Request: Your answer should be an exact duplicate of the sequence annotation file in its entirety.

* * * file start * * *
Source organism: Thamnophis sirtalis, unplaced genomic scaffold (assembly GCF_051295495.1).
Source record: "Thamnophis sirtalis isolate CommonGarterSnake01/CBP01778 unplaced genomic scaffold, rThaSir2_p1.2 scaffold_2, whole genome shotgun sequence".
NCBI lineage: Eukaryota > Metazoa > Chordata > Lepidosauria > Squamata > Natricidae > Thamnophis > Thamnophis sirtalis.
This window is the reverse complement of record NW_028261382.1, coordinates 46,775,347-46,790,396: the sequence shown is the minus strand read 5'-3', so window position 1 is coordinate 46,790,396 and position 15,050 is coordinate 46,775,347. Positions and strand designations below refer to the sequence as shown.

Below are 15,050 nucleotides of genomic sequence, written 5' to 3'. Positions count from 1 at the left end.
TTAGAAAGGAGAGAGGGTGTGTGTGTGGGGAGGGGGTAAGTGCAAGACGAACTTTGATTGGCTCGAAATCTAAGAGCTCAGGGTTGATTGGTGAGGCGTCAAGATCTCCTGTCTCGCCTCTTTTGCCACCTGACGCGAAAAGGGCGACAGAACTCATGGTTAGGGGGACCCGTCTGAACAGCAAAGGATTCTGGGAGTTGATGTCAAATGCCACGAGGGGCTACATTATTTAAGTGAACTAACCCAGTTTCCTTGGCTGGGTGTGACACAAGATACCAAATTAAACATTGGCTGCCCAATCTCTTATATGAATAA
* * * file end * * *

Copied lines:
Source organism: Thamnophis sirtalis, unplaced genomic scaffold (assembly GCF_051295495.1).
Source record: "Thamnophis sirtalis isolate CommonGarterSnake01/CBP01778 unplaced genomic scaffold, rThaSir2_p1.2 scaffold_2, whole genome shotgun sequence".
NCBI lineage: Eukaryota > Metazoa > Chordata > Lepidosauria > Squamata > Natricidae > Thamnophis > Thamnophis sirtalis.
This window is the reverse complement of record NW_028261382.1, coordinates 46,775,347-46,790,396: the sequence shown is the minus strand read 5'-3', so window position 1 is coordinate 46,790,396 and position 15,050 is coordinate 46,775,347. Positions and strand designations below refer to the sequence as shown.

Below are 15,050 nucleotides of genomic sequence, written 5' to 3'. Positions count from 1 at the left end.
TTAGAAAGGAGAGAGGGTGTGTGTGTGGGGAGGGGGTAAGTGCAAGACGAACTTTGATTGGCTCGAAATCTAAGAGCTCAGGGTTGATTGGTGAGGCGTCAAGATCTCCTGTCTCGCCTCTTTTGCCACCTGACGCGAAAAGGGCGACAGAACTCATGGTTAGGGGGACCCGTCTGAACAGCAAAGGATTCTGGGAGTTGATGTCAAATGCCACGAGGGGCTACATTATTTAAGTGAACTAACCCAGTTTCCTTGGCTGGGTGTGACACAAGATACCAAATTAAACATTGGCTGCCCAATCTCTTATATGAATAA